Nearly one in four Americans is employed in the education industry! While you may think of teachers first, there are many other types of positions in education: school guidance counselors, administrators, school nurses, bus drivers, teachers, coaches, etc.
Different states have different licensure requirements in general and for specific education jobs. It is important to review state-specific licensure requirements when searching for jobs in education.
- Passion to Teach
- Good Communication
- Problem Solving
- Able to Interact with all ages
- Time Management
- Subject Matter Expert (SME)
Degrees and Certifications
How to Get Started
- Volunteer in educational settings where you will get experience working with children or adolescents. (i.e. pre-schools, substituting, camp counselor, teaching or teacher's assistant in a religious school environment)
- Observe/shadow a classroom teacher in several grades.
- If teaching a specific subject such as science, get an internship or job in the area that you are interested in teaching.
- Conduct information interviews with a teacher. Prepare a list of teaching type questions.
- Read and prepare an effective lesson plan. Have a teacher give you feedback
- Read about classroom management. What are some good techniques that you would use?
- Early Childcare and Education Resource Guide
- National Council for Accreditation of Teacher Education
- National Center for Alternative Certification
- American Association for Employment in Education
- Mason's Education Recruitment Day held every March
- International Cohorts
- Search for Private Schools
- Alexandria City Public Schools
- Arlington County Public Schools
- Fairfax County Public Schools
- Falls Church Public Schools
- Loudoun County Public Schools
- Manassas City Public Schools
- Manassas Park City Schools
- Prince William County Public Schools
- District of Columbia Public Schools
Preschool teachers educate and care for children typically 3-5 years of age. The work of preschool teachers is to teach reading, writing, math, and developmental lessons in a way that very young children can understand.
Special education teachers work with students who have a variety of disabilities. They may work with student dealing with mild or moderate physical, emotional, or learning disabilities. Much of their work is focused around identifying students' needs and making sure their individual needs are being met by developing accommodations to foster learning for each student. States differ regarding the licenses they require to teach special education. It is important to research the requirements for the state you wish to teach in.
Elementary school teachers teach many subjects to one class. Teachers also have a lot of out-of-the-classroom work to do: grading papers, developing lesson plans, gathering supplies for class projects, and the like. Some teachers decide to teach night, or summer school to earn extra money. Also, teachers can receive extra pay for duties such as overseeing extracurricular activities, coaching sports, or performing other jobs in the school system. To teach in a public school you must have a license in the state in which you teach. Most teachers earn either a bachelors or master's degree.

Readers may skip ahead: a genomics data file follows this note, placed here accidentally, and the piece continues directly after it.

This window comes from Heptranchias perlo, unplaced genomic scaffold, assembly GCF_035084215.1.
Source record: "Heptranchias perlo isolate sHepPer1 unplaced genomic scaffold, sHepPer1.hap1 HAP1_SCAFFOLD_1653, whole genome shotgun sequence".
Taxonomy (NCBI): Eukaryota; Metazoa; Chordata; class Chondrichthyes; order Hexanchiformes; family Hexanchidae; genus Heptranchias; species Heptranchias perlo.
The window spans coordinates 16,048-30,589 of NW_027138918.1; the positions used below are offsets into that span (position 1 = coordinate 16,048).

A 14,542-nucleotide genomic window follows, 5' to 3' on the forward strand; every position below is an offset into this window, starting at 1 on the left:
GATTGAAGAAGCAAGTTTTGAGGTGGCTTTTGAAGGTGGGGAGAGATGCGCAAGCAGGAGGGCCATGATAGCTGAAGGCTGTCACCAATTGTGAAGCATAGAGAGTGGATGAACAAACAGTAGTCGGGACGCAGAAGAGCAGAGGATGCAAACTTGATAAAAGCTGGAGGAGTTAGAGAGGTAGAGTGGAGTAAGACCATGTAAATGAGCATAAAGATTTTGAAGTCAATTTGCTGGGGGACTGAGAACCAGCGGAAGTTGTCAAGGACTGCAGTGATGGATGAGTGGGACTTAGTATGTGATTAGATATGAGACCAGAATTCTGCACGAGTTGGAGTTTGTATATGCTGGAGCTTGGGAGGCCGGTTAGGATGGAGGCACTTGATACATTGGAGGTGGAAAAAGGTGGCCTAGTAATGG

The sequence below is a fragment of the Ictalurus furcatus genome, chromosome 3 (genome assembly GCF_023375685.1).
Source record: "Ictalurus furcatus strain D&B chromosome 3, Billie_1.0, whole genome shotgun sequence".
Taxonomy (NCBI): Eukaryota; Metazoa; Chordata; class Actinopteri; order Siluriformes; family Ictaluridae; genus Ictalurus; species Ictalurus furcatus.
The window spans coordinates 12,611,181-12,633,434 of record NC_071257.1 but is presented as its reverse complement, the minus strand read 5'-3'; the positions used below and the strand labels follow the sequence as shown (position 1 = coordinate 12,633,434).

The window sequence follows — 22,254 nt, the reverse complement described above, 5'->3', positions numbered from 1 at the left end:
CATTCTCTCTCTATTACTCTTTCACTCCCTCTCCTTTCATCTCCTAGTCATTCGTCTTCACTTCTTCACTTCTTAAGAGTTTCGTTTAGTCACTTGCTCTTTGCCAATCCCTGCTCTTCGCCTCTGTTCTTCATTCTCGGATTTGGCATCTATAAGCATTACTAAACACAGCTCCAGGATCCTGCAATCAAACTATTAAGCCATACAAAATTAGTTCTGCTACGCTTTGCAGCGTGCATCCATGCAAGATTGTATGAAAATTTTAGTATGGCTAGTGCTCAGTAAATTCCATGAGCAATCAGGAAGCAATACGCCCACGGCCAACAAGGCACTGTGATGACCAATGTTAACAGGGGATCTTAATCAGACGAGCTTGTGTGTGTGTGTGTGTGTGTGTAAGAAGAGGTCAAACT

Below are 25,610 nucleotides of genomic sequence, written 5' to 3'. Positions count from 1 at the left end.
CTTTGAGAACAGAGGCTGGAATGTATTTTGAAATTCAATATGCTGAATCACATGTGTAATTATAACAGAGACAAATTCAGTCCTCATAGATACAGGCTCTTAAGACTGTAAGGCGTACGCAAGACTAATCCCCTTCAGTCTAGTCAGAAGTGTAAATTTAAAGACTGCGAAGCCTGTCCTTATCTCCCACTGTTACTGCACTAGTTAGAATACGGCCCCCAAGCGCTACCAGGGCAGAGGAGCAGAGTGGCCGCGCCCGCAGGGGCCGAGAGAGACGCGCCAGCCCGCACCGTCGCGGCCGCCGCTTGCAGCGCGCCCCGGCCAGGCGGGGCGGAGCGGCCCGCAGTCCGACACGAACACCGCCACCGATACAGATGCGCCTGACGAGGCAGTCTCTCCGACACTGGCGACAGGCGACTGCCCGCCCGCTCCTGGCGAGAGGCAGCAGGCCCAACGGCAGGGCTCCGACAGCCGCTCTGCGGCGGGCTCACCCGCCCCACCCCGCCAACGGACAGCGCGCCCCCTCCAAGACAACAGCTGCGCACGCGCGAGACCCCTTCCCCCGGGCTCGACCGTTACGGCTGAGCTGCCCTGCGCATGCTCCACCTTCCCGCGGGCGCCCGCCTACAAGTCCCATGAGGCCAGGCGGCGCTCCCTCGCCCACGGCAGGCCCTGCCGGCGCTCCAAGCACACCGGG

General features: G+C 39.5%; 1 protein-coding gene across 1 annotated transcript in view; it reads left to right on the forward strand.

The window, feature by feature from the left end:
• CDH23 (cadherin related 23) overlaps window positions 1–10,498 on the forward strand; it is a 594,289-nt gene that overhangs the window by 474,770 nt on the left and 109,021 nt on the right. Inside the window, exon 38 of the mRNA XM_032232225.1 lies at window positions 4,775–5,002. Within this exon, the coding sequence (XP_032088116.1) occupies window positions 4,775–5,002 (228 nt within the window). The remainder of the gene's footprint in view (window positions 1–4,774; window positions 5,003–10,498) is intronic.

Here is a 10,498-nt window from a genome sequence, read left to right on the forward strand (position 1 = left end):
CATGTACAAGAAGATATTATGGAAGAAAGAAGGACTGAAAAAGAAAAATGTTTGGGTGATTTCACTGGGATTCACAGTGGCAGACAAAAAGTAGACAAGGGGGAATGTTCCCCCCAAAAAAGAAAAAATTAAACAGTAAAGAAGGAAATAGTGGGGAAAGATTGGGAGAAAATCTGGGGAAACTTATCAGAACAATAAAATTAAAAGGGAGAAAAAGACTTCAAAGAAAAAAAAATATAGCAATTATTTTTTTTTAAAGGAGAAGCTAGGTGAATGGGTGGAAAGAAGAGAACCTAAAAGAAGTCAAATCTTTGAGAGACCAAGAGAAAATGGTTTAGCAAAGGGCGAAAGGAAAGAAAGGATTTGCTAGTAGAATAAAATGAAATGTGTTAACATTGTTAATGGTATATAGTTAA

Middle and high school teachers teach a single subject to a number of different students and classes. You will be teaching students who are no longer children and are on the verge of adulthood which means you will be dealing with developmental differences and the common challenges of adolescence.
Most often, you need a PhD to teach in a college or university. The time spent lecturing in front of a class is just a fragment of the total number of hours you can plan on working; you will also be conducting research, writing books or articles, attending department meetings, and attending academic conferences. The beauty of this career is that it will support the pursuit of your academic passion. Learn more.
School counselors (K-12) help students to develop the social skills they will need to succeed in school and life beyond school. Guidance counselors in elementary schools focus much of their attention on helping students develop necessary social and study skills and explore behavioral problems. Middle and high school counselors work continue to address personal, social, behavioral, and academic issues, but begin to help in career and college planning. Most guidance counselors earn a master's degree.
These positions include everyone from the high-school vice principal and the school-district superintendent to (at the higher-education level) the provost, the president, and the dean. These are the people responsible for maintaining and improving the intellectual and financial conditions of the institutions they represent. Advanced degrees and significant work experience are a must for many of these positions. Learn more.